6 Ways to Rethink the Holidays for Your Child on the Autism Spectrum
The holidays will likely be different this year, but many of these ideas will serve you well, regardless of the size and location of your celebrations.
Do you need to rethink the holidays for your family?
Eighteen people from four states (but not in 2020, please!) Food allergies. Picky eaters. Spirited discussions. Multiple football games on multiple screens. Your autistic child’s routine turned upside down. If the upcoming holiday season has you dreading what is supposed to be a celebratory time, then it’s time for you to rethink the holidays for your child on the spectrum and your family.
Rethink the Crowds
Whether a crowd means five or 15 for your loved one with a disability, you need to have an escape plan. If you are hosting, designate an area of your house and/or yard that is “off limits” for the guests. This will allow your loved one to have some downtime, away from the party or celebration.
Rethink the Gifts
Well-meaning family members may struggle with gift ideas for a kid who can’t clearly articulate what they want for lunch, much less what they want an invisible man in a red suit to bring in the middle of the night a month from now. For a few ideas, check out some of The Mighty’s gift guides for kids with disabilities here and here.
Rethink the Meals
Think about the timing. Often larger groups sit down to holiday meals at “off-times,” like 3 p.m. If this is the case for your celebration, then plan accordingly. Either have a later breakfast, or provide a snack to tide your child over. Or give them a full lunch, and then allow for “grazing” at the large meal, which might be a more practical solution anyway.
Also, be cognizant of the food being served. If you are hosting, you can obviously be in control of what’s on the table, and include a crudités platter, bread or rolls, whole olives or whatever else your child will need to make a meal. If you are a guest, plan to contribute an item that you know your kid will eat — for years it was this no-boil mac and cheese recipe. Now that we’ve moved away from dairy for Mr. D, I usually plan to bring some Tartine bread, or veggies and dip.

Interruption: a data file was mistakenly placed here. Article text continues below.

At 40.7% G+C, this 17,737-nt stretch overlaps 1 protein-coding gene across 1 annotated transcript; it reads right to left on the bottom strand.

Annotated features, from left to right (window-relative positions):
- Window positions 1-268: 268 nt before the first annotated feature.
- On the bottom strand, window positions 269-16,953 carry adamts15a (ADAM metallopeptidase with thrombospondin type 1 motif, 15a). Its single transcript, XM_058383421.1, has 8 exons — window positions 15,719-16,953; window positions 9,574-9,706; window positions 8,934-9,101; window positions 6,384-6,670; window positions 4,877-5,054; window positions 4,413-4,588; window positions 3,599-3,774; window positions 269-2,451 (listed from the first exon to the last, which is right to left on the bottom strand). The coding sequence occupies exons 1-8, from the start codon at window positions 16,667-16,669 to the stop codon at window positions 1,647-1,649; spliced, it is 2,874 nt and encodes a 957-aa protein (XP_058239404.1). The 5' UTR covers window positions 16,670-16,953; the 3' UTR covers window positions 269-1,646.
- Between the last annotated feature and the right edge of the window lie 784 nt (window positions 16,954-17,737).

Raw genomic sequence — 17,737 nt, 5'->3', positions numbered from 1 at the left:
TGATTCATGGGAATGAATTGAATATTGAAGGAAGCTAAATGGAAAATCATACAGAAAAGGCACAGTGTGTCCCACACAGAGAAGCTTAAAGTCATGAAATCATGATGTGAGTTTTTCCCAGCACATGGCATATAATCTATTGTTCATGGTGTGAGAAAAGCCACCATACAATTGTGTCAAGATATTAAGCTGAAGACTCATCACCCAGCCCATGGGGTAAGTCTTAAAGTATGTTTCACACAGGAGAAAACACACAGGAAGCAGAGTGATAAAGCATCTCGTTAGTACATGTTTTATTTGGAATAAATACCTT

Rethink the Overnight Guests
If you will be the guests, then think critically about what environment will work best for you and your loved one. Here are some things to consider. If you are hosting overnight guests, then make sure that your child’s routine is disrupted as little as possible. In our house, this means filling up other rooms with giant air mattresses to avoid anyone having to share a room with Mr. D.
Rethink the Family Traditions
Think about how you can incorporate your child into family traditions. We often decorate a gingerbread house, and then allow Mr. D free reign as soon as we have snapped a quick photo. We hang stockings for weeks in advance, and then fill his with fistfuls of shredded colorful paper — a messy but fulfilling gift for him (see gifts, above).
The tree is an area of great challenge for us. It is beyond tempting with its twinkling lights, string-like garland and dozens of shiny objects. Though I grew up with a real tree, it has become more practical to use an artificial one. We pull it out on the 24th, and fill it with non-breakable ornaments, most of which we have made by hand over the year. The morning of the 26th, it is down — one less inanimate object in the house to worry about.
Rethink the Photos and Memories
This might be the hardest part, but also the most significant. If you are able to manage a disability-friendly photo session near the holiday, then it is worth it. Either way, you will still want to capture the moments you can during the actual celebrations. Because part of the holidays for your family is actually remembering them.
After you have made a plan to master the holidays for your family, do you need some time for yourself? Check out these ideas here and here.